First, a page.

The Spillover Effects of Guilt on Subsequent Preferences For Unrelated Self-Improvement Products
This research explores the spillover effects of guilt on out-of-domain consumption. Participants led to feel guilty (versus sad or neutral) subsequently exhibit preferences for products allowing for self-improvement versus mood-management in unrelated domains. The effect is more pronounced for those with incremental self-views and is mediated by self-improvement motives.
Thomas Allard and Katherine White (2013) ,"The Spillover Effects of Guilt on Subsequent Preferences For Unrelated Self-Improvement Products", in NA - Advances in Consumer Research Volume 41, eds. Simona Botti and Aparna Labroo, Duluth, MN : Association for Consumer Research, Pages: .
Thomas Allard, University of British Columbia, Canada
Katherine White, University of British Columbia, Canada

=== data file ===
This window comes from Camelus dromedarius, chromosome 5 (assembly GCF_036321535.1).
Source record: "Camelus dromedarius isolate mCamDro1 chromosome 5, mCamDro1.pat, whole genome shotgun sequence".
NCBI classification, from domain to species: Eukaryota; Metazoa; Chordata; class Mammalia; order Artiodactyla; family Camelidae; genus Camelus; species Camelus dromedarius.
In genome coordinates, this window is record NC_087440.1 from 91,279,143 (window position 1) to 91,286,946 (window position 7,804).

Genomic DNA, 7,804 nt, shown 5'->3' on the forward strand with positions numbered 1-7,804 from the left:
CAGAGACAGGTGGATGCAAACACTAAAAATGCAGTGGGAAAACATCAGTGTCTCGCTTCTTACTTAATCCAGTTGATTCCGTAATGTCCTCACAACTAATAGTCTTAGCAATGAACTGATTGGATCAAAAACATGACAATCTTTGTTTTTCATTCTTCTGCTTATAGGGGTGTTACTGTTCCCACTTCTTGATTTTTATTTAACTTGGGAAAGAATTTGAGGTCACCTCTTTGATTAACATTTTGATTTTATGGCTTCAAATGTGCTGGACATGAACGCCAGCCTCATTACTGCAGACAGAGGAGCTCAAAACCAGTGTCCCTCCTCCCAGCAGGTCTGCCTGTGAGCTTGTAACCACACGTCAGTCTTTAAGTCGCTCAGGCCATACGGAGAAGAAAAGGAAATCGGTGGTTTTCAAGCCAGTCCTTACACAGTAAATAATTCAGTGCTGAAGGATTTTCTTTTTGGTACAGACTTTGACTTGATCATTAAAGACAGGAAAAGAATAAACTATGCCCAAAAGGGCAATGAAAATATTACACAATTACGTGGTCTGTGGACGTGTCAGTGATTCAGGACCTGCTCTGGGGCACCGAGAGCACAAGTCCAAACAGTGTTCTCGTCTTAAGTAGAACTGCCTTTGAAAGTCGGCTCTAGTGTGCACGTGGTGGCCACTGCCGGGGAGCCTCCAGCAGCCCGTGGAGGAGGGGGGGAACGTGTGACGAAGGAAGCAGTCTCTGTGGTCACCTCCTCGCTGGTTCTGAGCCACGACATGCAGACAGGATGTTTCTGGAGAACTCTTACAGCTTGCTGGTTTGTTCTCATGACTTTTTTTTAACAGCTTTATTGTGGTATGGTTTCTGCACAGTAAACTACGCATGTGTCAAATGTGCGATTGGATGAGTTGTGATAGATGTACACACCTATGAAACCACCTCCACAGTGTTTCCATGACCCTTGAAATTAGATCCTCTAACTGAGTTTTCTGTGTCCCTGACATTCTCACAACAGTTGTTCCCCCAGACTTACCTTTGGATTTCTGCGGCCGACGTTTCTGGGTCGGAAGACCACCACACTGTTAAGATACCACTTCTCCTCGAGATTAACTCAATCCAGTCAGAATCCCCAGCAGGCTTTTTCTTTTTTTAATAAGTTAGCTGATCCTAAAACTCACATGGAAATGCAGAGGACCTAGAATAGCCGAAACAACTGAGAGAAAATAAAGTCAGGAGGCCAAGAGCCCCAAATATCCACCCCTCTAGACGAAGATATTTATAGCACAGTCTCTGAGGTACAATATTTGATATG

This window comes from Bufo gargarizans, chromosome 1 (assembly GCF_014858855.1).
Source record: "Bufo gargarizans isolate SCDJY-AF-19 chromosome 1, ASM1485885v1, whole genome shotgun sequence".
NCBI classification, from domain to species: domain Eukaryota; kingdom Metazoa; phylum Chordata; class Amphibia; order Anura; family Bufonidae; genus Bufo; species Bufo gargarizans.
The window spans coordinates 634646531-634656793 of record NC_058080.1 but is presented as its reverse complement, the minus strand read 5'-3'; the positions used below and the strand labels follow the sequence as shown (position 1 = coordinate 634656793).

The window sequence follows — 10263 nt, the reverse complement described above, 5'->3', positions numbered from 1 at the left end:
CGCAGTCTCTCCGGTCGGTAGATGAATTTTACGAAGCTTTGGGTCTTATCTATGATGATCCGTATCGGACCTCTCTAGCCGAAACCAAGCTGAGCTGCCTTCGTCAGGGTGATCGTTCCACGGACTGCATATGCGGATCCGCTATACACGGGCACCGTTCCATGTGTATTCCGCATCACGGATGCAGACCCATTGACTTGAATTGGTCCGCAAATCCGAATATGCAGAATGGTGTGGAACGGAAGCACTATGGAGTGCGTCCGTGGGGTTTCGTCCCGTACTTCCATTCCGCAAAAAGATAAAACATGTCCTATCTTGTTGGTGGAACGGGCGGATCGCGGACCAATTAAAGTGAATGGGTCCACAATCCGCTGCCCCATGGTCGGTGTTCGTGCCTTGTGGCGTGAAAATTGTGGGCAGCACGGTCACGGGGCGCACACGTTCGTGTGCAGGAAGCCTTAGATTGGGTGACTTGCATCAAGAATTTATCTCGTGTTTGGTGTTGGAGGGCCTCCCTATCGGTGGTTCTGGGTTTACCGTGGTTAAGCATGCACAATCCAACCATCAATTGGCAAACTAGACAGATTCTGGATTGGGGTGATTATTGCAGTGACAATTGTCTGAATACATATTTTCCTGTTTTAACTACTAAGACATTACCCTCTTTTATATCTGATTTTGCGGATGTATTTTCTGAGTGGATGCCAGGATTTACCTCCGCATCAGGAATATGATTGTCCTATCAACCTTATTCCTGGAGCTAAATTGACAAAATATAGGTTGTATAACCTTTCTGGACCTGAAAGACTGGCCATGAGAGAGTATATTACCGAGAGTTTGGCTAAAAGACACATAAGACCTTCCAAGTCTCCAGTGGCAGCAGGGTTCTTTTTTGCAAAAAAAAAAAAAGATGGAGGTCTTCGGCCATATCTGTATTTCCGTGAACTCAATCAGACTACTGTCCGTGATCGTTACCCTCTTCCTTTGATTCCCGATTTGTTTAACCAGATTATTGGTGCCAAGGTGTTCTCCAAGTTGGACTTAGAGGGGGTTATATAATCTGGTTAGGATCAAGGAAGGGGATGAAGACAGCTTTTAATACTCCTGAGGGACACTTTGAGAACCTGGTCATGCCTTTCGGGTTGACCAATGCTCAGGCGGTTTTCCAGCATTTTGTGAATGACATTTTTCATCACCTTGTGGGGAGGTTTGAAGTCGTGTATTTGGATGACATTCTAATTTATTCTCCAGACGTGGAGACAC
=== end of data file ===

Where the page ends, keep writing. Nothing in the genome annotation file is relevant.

NA - Advances in Consumer Research Volume 41 | 2013
Predicting memory-based consumer choices from recall and preferences
Zhihao Zhang, University of California Berkeley, USA
Aniruddha Nrusimha, University of California Berkeley, USA
Andrew Kayser, University of California, San Francisco
Ming Hsu, University of California Berkeley, USA
F11. Anti-Consumption for Sustainability: The Environmental Impact of Anti-Consumption Lifestyles, Environmentally Concerned Individuals and Ethical Consumers
Laurie Touchette, HEC Montreal, Canada
Marcelo Vinhal Nepomuceno, HEC Montreal, Canada
Why Do People Who Have More Enjoy Horror More?
Haiyang Yang, Johns Hopkins University
Kuangjie Zhang, Nanyang Technological University, Singapore